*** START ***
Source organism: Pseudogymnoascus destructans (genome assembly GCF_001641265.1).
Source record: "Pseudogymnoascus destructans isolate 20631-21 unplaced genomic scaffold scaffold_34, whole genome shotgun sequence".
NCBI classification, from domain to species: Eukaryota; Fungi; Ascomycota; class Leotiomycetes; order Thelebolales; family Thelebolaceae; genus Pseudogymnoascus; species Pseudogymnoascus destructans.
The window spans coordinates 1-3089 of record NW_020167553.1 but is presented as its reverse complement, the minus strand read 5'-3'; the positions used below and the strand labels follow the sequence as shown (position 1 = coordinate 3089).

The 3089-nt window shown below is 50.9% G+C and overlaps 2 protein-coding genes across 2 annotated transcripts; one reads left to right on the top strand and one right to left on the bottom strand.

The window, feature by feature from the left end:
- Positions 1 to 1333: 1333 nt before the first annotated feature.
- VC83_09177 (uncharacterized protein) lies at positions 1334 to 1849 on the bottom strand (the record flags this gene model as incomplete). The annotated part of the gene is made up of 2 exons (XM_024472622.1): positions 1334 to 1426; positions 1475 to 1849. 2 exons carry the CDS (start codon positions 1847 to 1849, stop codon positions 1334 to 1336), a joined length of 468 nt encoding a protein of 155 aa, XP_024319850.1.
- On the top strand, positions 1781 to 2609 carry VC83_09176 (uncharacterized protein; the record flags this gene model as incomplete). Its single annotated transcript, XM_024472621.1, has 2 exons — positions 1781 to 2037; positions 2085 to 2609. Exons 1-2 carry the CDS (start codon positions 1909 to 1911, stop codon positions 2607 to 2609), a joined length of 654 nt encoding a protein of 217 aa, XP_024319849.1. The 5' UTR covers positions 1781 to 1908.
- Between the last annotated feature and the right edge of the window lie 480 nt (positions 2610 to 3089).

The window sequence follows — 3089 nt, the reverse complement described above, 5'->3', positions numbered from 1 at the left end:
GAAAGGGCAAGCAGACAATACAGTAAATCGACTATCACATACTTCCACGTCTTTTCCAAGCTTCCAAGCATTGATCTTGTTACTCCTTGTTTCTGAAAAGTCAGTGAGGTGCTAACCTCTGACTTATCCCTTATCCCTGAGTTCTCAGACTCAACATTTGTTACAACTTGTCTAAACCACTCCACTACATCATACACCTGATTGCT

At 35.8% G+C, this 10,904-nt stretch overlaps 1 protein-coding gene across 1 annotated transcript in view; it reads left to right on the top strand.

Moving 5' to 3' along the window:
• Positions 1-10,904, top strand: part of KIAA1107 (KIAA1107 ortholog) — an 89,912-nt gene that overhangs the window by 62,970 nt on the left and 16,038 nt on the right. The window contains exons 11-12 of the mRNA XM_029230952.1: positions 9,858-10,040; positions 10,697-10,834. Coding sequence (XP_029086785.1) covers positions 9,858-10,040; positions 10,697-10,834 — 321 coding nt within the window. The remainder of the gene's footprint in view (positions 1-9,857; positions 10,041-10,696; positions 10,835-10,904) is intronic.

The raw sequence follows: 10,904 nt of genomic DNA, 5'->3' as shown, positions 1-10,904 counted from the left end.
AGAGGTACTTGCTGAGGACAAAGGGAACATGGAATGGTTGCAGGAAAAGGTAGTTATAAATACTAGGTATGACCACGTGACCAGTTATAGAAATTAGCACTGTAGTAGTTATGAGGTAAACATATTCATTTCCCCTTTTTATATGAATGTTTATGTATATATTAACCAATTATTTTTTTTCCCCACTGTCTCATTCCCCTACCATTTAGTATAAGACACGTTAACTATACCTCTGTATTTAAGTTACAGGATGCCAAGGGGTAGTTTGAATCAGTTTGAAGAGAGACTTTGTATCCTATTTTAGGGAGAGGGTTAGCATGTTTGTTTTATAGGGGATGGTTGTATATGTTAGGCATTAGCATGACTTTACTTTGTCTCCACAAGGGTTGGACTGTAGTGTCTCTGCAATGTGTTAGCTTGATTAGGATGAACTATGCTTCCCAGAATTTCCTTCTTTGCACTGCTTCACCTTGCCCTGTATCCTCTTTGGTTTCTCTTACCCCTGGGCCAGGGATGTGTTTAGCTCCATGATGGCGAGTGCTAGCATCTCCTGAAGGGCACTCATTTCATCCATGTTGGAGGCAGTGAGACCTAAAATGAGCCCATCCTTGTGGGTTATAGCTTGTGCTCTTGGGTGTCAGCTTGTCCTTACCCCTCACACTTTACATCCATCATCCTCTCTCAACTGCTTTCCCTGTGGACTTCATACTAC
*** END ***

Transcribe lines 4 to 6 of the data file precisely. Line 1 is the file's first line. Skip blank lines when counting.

The window spans coordinates 1-3089 of record NW_020167553.1 but is presented as its reverse complement, the minus strand read 5'-3'; the positions used below and the strand labels follow the sequence as shown (position 1 = coordinate 3089).

The 3089-nt window shown below is 50.9% G+C and overlaps 2 protein-coding genes across 2 annotated transcripts; one reads left to right on the top strand and one right to left on the bottom strand.

The window, feature by feature from the left end: